Gm: What Price Peace?
Can General Motors Corp. justify the $2.2 billion it lost trying to win its costliest labor battle in decades? It wouldn't seem so--and not just because it won so little at the bargaining table. What makes GM's victory seem so puny is that, after enduring a companywide shutdown and the potential loss of even more of its dwindling market share, the car giant has left so many wrenching questions about its future--including its relations with its workers--unresolved. How, for instance, will the company pursue its goal to shed 50,000 hourly workers in the coming years? What other measures should it take to improve efficiency in manufacturing and marketing? How will it halt its market-share slide?
True, when the 54-day strike ended on July 28, the company had won some of the work-rule changes aimed at improving productivity that had prompted the United Auto Workers' walkout. GM also won a measure of labor peace, which could last until its national pact with the union expires in September, 1999.
ANTAGONISM. These, however, are small victories involving only a handful of plants. And to clinch a deal, GM gave plenty of ground--including promising to keep open plants that it had said were not needed six weeks ago. That includes the Flint (Mich.) stamping and parts facility where the strike began--and where GM will now invest $180 million, as originally promised.
Even so, these concessions won't do much to reverse years of antagonism between GM and the union. "Obviously, the relationship that our members and our union has with GM leaves a great deal to be desired," Richard Shoemaker, head of the UAW's GM unit, said on July 29. The sides did agree to confer more frequently to head off disputes. "We're hopeful this new process will help us move towards better relations and avoid conflict," says Shoemaker.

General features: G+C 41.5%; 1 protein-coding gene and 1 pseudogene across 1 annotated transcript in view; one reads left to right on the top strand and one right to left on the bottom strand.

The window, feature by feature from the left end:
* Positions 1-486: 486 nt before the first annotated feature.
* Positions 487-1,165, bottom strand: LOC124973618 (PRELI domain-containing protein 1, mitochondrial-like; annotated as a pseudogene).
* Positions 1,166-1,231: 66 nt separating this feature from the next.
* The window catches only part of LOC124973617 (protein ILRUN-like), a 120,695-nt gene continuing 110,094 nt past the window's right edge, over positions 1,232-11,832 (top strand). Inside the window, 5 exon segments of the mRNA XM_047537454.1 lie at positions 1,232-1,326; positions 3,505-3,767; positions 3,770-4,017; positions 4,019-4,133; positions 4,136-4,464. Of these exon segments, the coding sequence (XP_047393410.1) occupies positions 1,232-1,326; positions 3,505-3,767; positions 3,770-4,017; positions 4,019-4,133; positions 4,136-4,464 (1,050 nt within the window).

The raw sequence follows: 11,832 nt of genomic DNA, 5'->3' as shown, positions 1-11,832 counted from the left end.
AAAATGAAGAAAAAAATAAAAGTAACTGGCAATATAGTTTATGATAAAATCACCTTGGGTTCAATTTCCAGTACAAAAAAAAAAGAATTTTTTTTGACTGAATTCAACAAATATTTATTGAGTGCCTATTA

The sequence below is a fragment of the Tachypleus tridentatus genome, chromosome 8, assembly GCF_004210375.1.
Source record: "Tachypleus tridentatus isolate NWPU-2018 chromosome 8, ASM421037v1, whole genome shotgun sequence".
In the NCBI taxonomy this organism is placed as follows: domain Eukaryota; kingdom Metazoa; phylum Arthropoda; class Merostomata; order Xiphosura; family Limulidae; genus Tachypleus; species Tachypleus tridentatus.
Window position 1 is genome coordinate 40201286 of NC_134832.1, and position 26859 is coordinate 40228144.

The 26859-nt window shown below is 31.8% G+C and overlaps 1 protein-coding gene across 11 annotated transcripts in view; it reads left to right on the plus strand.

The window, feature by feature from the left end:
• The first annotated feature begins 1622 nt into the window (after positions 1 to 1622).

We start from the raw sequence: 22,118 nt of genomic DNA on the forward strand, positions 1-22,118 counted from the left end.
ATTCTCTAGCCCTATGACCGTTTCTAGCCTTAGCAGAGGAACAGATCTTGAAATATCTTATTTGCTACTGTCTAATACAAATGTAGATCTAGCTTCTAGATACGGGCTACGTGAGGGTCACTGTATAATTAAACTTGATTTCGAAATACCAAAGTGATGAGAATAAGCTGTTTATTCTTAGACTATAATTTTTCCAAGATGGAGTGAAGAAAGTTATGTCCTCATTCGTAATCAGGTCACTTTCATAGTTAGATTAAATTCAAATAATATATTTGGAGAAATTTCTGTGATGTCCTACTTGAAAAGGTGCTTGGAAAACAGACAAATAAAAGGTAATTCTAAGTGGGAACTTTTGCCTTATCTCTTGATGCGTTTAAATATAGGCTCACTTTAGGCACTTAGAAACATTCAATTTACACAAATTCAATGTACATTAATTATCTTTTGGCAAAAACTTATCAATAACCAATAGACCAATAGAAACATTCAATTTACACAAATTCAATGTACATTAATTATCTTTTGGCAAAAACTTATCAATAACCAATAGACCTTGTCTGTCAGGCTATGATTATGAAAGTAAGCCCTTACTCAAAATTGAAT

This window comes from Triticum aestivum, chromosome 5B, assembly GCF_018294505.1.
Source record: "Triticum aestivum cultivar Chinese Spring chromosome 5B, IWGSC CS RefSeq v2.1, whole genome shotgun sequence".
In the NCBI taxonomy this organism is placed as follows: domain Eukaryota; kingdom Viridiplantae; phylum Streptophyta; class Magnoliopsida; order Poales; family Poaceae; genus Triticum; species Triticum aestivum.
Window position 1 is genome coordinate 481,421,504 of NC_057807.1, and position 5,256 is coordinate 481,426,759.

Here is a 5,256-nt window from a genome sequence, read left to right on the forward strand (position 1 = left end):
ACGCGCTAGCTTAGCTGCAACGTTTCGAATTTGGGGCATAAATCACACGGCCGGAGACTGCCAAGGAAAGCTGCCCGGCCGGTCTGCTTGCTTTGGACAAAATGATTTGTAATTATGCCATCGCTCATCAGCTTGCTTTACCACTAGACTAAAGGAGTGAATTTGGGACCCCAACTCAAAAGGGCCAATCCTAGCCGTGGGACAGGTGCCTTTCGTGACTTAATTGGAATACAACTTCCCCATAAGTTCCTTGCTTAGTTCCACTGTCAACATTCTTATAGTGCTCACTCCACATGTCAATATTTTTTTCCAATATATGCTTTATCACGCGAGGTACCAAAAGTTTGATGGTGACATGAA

On the other hand, UAW President Stephen P. Yokich has been meeting regularly with top GM officials over the years, with little to show for it. Indeed, the Flint showdown--in which the company tried to have the strike declared illegal--is a recent low in GM labor relations and could set the stage for an even bigger confrontation in 1999. In Lordstown, Ohio, for example, many GM workers are convinced that the company will move their jobs to Mexico if they don't make big concessions. "They're threatening us, and we're tired of threats," says Lordstown worker Joseph Popovich.
Whether it's moving small-car production from Lordstown or spinning off parts subsidiaries, GM now is under more pressure than ever to get its costs down. Ford Motor Co. and Chrysler Corp. have shown that such cuts, though painful, can be less disruptive and ultimately less costly if the union is a partner instead of an adversary. "GM ought to have learned from this strike that it can't win labor showdowns," says Furman Selz LLC analyst Maryann N. Keller. "They've had 24 strikes since 1990, and it hasn't solved anything."
DISAPPOINTMENT. Certainly, this latest shutdown--costing $2.2 billion in lost sales and perhaps more lost market share--seems out of proportion with the local compromises that settled it. After the strike in Flint halted all GM production in North America, the company got the UAW to bend on work rules in the stamping plant. The union agreed to increase the quota for workers in one section by 15% so they would work longer hours. Even now, some will be able to fill the new quota in six hours or less.